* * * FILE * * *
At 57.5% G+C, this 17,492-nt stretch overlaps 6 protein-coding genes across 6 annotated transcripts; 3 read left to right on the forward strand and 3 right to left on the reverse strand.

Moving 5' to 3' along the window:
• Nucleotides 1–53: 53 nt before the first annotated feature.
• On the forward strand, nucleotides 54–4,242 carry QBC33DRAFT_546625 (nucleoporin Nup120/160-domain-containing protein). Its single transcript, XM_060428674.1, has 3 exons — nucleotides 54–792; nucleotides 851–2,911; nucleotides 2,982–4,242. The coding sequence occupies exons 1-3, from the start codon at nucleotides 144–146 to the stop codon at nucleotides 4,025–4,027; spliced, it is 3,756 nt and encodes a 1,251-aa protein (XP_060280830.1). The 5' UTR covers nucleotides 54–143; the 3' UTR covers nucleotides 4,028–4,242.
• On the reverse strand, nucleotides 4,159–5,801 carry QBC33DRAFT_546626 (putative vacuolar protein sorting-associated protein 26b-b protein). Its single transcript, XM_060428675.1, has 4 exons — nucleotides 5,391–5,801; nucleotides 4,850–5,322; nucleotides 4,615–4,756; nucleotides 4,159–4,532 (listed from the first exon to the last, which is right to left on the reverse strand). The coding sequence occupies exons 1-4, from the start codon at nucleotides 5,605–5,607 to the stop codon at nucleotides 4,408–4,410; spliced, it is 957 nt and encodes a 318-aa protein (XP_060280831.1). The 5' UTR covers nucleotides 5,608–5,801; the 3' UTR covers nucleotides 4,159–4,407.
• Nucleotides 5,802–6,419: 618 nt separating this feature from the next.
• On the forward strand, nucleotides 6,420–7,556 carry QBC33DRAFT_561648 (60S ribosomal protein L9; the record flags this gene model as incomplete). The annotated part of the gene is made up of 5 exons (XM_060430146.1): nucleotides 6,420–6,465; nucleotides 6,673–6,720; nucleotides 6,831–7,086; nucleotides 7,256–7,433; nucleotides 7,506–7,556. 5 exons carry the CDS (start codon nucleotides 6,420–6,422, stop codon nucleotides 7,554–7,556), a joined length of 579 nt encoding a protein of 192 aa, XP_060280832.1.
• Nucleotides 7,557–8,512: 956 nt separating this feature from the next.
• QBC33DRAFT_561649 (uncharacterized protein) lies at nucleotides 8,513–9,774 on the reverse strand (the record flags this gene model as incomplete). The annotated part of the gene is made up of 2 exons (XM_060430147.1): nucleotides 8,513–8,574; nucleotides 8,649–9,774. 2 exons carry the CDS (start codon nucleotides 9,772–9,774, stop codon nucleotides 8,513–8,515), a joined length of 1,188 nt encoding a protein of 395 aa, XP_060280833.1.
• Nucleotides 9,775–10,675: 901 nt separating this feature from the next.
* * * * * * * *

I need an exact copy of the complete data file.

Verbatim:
At 57.5% G+C, this 17,492-nt stretch overlaps 6 protein-coding genes across 6 annotated transcripts; 3 read left to right on the forward strand and 3 right to left on the reverse strand.

Moving 5' to 3' along the window:
• Nucleotides 1–53: 53 nt before the first annotated feature.
• On the forward strand, nucleotides 54–4,242 carry QBC33DRAFT_546625 (nucleoporin Nup120/160-domain-containing protein). Its single transcript, XM_060428674.1, has 3 exons — nucleotides 54–792; nucleotides 851–2,911; nucleotides 2,982–4,242. The coding sequence occupies exons 1-3, from the start codon at nucleotides 144–146 to the stop codon at nucleotides 4,025–4,027; spliced, it is 3,756 nt and encodes a 1,251-aa protein (XP_060280830.1). The 5' UTR covers nucleotides 54–143; the 3' UTR covers nucleotides 4,028–4,242.
• On the reverse strand, nucleotides 4,159–5,801 carry QBC33DRAFT_546626 (putative vacuolar protein sorting-associated protein 26b-b protein). Its single transcript, XM_060428675.1, has 4 exons — nucleotides 5,391–5,801; nucleotides 4,850–5,322; nucleotides 4,615–4,756; nucleotides 4,159–4,532 (listed from the first exon to the last, which is right to left on the reverse strand). The coding sequence occupies exons 1-4, from the start codon at nucleotides 5,605–5,607 to the stop codon at nucleotides 4,408–4,410; spliced, it is 957 nt and encodes a 318-aa protein (XP_060280831.1). The 5' UTR covers nucleotides 5,608–5,801; the 3' UTR covers nucleotides 4,159–4,407.
• Nucleotides 5,802–6,419: 618 nt separating this feature from the next.
• On the forward strand, nucleotides 6,420–7,556 carry QBC33DRAFT_561648 (60S ribosomal protein L9; the record flags this gene model as incomplete). The annotated part of the gene is made up of 5 exons (XM_060430146.1): nucleotides 6,420–6,465; nucleotides 6,673–6,720; nucleotides 6,831–7,086; nucleotides 7,256–7,433; nucleotides 7,506–7,556. 5 exons carry the CDS (start codon nucleotides 6,420–6,422, stop codon nucleotides 7,554–7,556), a joined length of 579 nt encoding a protein of 192 aa, XP_060280832.1.
• Nucleotides 7,557–8,512: 956 nt separating this feature from the next.
• QBC33DRAFT_561649 (uncharacterized protein) lies at nucleotides 8,513–9,774 on the reverse strand (the record flags this gene model as incomplete). The annotated part of the gene is made up of 2 exons (XM_060430147.1): nucleotides 8,513–8,574; nucleotides 8,649–9,774. 2 exons carry the CDS (start codon nucleotides 9,772–9,774, stop codon nucleotides 8,513–8,515), a joined length of 1,188 nt encoding a protein of 395 aa, XP_060280833.1.
• Nucleotides 9,775–10,675: 901 nt separating this feature from the next.